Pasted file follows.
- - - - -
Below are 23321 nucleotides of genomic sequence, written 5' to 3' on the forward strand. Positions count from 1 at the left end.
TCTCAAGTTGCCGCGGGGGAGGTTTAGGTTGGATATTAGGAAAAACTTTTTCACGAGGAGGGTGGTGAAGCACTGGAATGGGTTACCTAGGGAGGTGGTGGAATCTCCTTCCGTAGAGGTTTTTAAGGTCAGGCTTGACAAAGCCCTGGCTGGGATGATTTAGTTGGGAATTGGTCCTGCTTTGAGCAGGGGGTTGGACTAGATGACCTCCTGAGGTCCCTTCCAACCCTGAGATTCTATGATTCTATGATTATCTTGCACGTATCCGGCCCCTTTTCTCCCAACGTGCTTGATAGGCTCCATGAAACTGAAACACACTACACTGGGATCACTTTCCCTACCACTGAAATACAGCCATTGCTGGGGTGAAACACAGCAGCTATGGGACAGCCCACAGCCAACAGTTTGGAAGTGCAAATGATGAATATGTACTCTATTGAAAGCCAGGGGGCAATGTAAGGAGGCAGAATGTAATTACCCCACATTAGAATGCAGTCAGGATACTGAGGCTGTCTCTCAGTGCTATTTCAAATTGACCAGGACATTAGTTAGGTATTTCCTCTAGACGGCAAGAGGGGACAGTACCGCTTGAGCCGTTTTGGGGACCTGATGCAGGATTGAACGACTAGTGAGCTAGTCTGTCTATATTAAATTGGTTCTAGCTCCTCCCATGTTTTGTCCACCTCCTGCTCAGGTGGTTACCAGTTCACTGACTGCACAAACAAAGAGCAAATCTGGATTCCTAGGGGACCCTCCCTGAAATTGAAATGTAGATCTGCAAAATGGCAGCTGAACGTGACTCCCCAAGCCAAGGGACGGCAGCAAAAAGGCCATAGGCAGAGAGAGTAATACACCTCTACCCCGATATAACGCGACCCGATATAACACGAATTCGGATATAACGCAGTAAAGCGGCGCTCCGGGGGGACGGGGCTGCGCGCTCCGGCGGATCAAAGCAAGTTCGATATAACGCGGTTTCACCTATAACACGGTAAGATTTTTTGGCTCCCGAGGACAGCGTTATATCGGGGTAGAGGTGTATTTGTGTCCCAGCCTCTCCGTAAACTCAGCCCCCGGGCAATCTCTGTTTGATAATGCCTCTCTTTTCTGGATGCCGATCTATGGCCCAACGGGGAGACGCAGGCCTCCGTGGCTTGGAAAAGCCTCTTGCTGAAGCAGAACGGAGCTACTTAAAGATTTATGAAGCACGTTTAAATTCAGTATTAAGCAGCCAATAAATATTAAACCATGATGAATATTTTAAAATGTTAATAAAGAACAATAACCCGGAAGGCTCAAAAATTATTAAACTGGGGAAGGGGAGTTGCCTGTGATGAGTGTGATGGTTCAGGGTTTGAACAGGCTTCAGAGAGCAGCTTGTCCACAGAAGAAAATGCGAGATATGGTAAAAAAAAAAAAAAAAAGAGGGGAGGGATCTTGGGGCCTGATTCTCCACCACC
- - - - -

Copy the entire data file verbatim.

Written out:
Below are 23321 nucleotides of genomic sequence, written 5' to 3' on the forward strand. Positions count from 1 at the left end.
TCTCAAGTTGCCGCGGGGGAGGTTTAGGTTGGATATTAGGAAAAACTTTTTCACGAGGAGGGTGGTGAAGCACTGGAATGGGTTACCTAGGGAGGTGGTGGAATCTCCTTCCGTAGAGGTTTTTAAGGTCAGGCTTGACAAAGCCCTGGCTGGGATGATTTAGTTGGGAATTGGTCCTGCTTTGAGCAGGGGGTTGGACTAGATGACCTCCTGAGGTCCCTTCCAACCCTGAGATTCTATGATTCTATGATTATCTTGCACGTATCCGGCCCCTTTTCTCCCAACGTGCTTGATAGGCTCCATGAAACTGAAACACACTACACTGGGATCACTTTCCCTACCACTGAAATACAGCCATTGCTGGGGTGAAACACAGCAGCTATGGGACAGCCCACAGCCAACAGTTTGGAAGTGCAAATGATGAATATGTACTCTATTGAAAGCCAGGGGGCAATGTAAGGAGGCAGAATGTAATTACCCCACATTAGAATGCAGTCAGGATACTGAGGCTGTCTCTCAGTGCTATTTCAAATTGACCAGGACATTAGTTAGGTATTTCCTCTAGACGGCAAGAGGGGACAGTACCGCTTGAGCCGTTTTGGGGACCTGATGCAGGATTGAACGACTAGTGAGCTAGTCTGTCTATATTAAATTGGTTCTAGCTCCTCCCATGTTTTGTCCACCTCCTGCTCAGGTGGTTACCAGTTCACTGACTGCACAAACAAAGAGCAAATCTGGATTCCTAGGGGACCCTCCCTGAAATTGAAATGTAGATCTGCAAAATGGCAGCTGAACGTGACTCCCCAAGCCAAGGGACGGCAGCAAAAAGGCCATAGGCAGAGAGAGTAATACACCTCTACCCCGATATAACGCGACCCGATATAACACGAATTCGGATATAACGCAGTAAAGCGGCGCTCCGGGGGGACGGGGCTGCGCGCTCCGGCGGATCAAAGCAAGTTCGATATAACGCGGTTTCACCTATAACACGGTAAGATTTTTTGGCTCCCGAGGACAGCGTTATATCGGGGTAGAGGTGTATTTGTGTCCCAGCCTCTCCGTAAACTCAGCCCCCGGGCAATCTCTGTTTGATAATGCCTCTCTTTTCTGGATGCCGATCTATGGCCCAACGGGGAGACGCAGGCCTCCGTGGCTTGGAAAAGCCTCTTGCTGAAGCAGAACGGAGCTACTTAAAGATTTATGAAGCACGTTTAAATTCAGTATTAAGCAGCCAATAAATATTAAACCATGATGAATATTTTAAAATGTTAATAAAGAACAATAACCCGGAAGGCTCAAAAATTATTAAACTGGGGAAGGGGAGTTGCCTGTGATGAGTGTGATGGTTCAGGGTTTGAACAGGCTTCAGAGAGCAGCTTGTCCACAGAAGAAAATGCGAGATATGGTAAAAAAAAAAAAAAAAAGAGGGGAGGGATCTTGGGGCCTGATTCTCCACCACC